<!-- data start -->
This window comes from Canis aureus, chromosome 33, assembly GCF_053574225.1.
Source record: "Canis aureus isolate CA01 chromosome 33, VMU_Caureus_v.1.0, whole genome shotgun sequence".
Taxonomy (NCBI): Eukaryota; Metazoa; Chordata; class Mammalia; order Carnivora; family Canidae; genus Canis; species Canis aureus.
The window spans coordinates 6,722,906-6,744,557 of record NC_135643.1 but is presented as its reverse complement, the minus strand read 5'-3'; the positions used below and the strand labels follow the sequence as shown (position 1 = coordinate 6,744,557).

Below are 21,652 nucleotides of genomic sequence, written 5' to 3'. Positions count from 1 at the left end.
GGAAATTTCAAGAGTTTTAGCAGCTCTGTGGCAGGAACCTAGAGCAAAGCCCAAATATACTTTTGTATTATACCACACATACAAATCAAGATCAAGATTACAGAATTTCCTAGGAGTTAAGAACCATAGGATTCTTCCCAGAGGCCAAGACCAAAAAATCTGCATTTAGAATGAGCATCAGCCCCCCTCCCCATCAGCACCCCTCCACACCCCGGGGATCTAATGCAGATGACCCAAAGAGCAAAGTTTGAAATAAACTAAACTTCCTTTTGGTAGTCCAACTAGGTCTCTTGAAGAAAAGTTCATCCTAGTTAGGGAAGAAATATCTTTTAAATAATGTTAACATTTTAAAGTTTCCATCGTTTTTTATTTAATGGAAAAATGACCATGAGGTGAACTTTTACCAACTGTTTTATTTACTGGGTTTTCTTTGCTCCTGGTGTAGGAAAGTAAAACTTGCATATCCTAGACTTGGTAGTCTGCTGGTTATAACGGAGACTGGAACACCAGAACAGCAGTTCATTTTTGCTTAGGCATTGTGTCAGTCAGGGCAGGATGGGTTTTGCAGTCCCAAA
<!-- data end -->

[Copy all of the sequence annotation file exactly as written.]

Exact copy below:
This window comes from Canis aureus, chromosome 33, assembly GCF_053574225.1.
Source record: "Canis aureus isolate CA01 chromosome 33, VMU_Caureus_v.1.0, whole genome shotgun sequence".
Taxonomy (NCBI): Eukaryota; Metazoa; Chordata; class Mammalia; order Carnivora; family Canidae; genus Canis; species Canis aureus.
The window spans coordinates 6,722,906-6,744,557 of record NC_135643.1 but is presented as its reverse complement, the minus strand read 5'-3'; the positions used below and the strand labels follow the sequence as shown (position 1 = coordinate 6,744,557).

Below are 21,652 nucleotides of genomic sequence, written 5' to 3'. Positions count from 1 at the left end.
GGAAATTTCAAGAGTTTTAGCAGCTCTGTGGCAGGAACCTAGAGCAAAGCCCAAATATACTTTTGTATTATACCACACATACAAATCAAGATCAAGATTACAGAATTTCCTAGGAGTTAAGAACCATAGGATTCTTCCCAGAGGCCAAGACCAAAAAATCTGCATTTAGAATGAGCATCAGCCCCCCTCCCCATCAGCACCCCTCCACACCCCGGGGATCTAATGCAGATGACCCAAAGAGCAAAGTTTGAAATAAACTAAACTTCCTTTTGGTAGTCCAACTAGGTCTCTTGAAGAAAAGTTCATCCTAGTTAGGGAAGAAATATCTTTTAAATAATGTTAACATTTTAAAGTTTCCATCGTTTTTTATTTAATGGAAAAATGACCATGAGGTGAACTTTTACCAACTGTTTTATTTACTGGGTTTTCTTTGCTCCTGGTGTAGGAAAGTAAAACTTGCATATCCTAGACTTGGTAGTCTGCTGGTTATAACGGAGACTGGAACACCAGAACAGCAGTTCATTTTTGCTTAGGCATTGTGTCAGTCAGGGCAGGATGGGTTTTGCAGTCCCAAA